I have GNU/Linux Debian Servers (Etch/Lenny) in production. I want theses systems to stay up to date. I have installed apticron with tells me what packet needs an upgrade. What is the good practice for production servers and stable releases of debian:

  • always upgrade all packets (risky or not on debian stable?) OR
  • only apply security updates (enough or not?)


4 Answers 4


once you got a Debian stable release installed (etch,for your example) you will not have anything but security fixes to install. Debian's policy is not to change/upgrade the softwares within a given release but just provide a fix for problems which has been discovered between two releases.

by the way, I wouldn't let anything do the upgrade but myself. A malformed install/init script will make your system unavailable in a minute, therefore you can and shall use download helpers, but do not let the upgrade process go unsupervised.

  • The point is what you are naming "a release", debian makes updates inside the same Major release (say Lenny for example), updating it from initial version to r1, r2 and so on.
    – drAlberT
    Aug 12, 2009 at 10:46
  • 1
    the bug fixes are done by patches maintaining the same program version over the given (for example, etch) release. when a stable distribution gets old, security fixes are applied on the installation media (install dvds, cds), re-releasing them then incrementing r. Current release is 5.0.2 which is lenny r2. The next debian distribution will be called Squeeze r0
    – asdmin
    Aug 12, 2009 at 13:09

I usually make every update on the stable branch, no problems for years and years even passing from a release to another.

My servers live with a daily, manually run, upgrade-system (great tool) and they have been updated and upgraded from Woody to Lenny quite simply.

Of course I do not make the updates via cron, I get only the updates availability this way.

In case of core packages such as glibc I first test the update on a non production machine, of course.

PS: I strongly recoment upgrade-system, as it runs deborphan too and helps to keep the system up to date and clean at the same time

My 2 cents

Note that inside a given release (Lenny for examples), could perfectly be a "sub-release", say 5.0-r1, 5.0-r2 and so on. alt text

As reported in the wikipedia page on Debian, a stable release can be updated to fulfill security and/or usability issues:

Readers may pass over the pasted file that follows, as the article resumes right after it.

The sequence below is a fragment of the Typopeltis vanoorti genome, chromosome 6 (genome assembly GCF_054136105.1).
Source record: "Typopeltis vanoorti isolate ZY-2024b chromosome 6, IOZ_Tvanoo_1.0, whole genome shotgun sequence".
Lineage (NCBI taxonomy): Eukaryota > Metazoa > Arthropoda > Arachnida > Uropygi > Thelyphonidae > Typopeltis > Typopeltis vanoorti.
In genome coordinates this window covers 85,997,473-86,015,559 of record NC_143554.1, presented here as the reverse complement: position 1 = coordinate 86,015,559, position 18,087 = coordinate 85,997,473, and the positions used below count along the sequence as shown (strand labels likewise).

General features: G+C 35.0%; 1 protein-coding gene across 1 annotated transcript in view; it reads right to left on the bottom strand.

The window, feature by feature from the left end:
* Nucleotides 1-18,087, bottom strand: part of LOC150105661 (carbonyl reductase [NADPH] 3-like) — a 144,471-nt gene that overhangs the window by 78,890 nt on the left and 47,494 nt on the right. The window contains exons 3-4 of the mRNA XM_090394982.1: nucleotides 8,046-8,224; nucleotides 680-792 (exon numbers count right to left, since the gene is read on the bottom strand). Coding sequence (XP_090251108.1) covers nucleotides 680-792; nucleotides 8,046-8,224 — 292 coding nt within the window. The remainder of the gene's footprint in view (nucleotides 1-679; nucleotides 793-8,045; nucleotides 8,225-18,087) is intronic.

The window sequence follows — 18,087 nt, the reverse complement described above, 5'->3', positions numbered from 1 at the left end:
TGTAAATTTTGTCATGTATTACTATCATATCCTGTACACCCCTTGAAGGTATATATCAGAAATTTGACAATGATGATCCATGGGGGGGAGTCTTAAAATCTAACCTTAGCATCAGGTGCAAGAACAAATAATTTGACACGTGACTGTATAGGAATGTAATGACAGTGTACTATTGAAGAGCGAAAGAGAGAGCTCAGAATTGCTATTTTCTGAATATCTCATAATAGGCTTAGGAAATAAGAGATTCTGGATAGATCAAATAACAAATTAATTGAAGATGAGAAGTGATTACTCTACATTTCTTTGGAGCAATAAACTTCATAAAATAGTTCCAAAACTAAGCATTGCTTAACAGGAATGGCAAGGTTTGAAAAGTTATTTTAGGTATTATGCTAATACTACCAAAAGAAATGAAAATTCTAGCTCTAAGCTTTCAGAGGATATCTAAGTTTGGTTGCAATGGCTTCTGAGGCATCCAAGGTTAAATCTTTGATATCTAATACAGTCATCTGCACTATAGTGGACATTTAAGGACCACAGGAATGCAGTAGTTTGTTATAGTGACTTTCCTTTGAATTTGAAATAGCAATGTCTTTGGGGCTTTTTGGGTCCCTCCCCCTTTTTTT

"stable, presently aliased lenny, is the current release that has stable and well tested software. Stable is made by freezing testing for a few months where bugs are fixed in order to make the distribution as stable as possible; then the resulting system is released as stable. It is updated only if major security or usability fixes are incorporated."

The short answer to asdmin's opposition is that it is perfectly possible to have non security related updates even inside the same major stable release

  • Thanks for the upgrade-system flag, but you could get away with using aptitude for the same idea. Aug 12, 2009 at 9:18
  • aptitude is much more interactive, upgrade-system instead makes everything needed just running it. de gustibus non disputandum est, of course :)
    – drAlberT
    Aug 12, 2009 at 9:47
  • debian will not ship new softwares for stable distributions between 2 releases. all new packages will be security fixes on the same versions
    – asdmin
    Aug 12, 2009 at 10:12
  • @AlberT, of course. Aug 12, 2009 at 10:14
  • about updates on usability issue: at debian, usability issue is not about cosmetics. most of the time, even from the highest demand from debian community, the release will stand, even it's not quite usable (see php+gd problem). btw it's the major reason why the freezing time is usually so long
    – asdmin
    Aug 12, 2009 at 13:17

In this similar question there's an answer pointing to the very promising apt-dater program, where you can manage updates and install packages from a central location with a ncurses interface.

  • I didn't known about apt-dater, it seems good. Will try it. +1
    – drAlberT
    Aug 13, 2009 at 9:33

I have started using cron-apt after I asked a similiar question and have found it to be quite useful.

Cron-apt downloads the updates and can send an e-mail when there are new differences so that you can manually upgrade.

I currently have it set up so that it checks for new updates every night and mails me the when there are new updates to be installed.

I only download and install updates for stable packages and usually do a short check on the release notes (if any) so that I know what I am actually upgrading.

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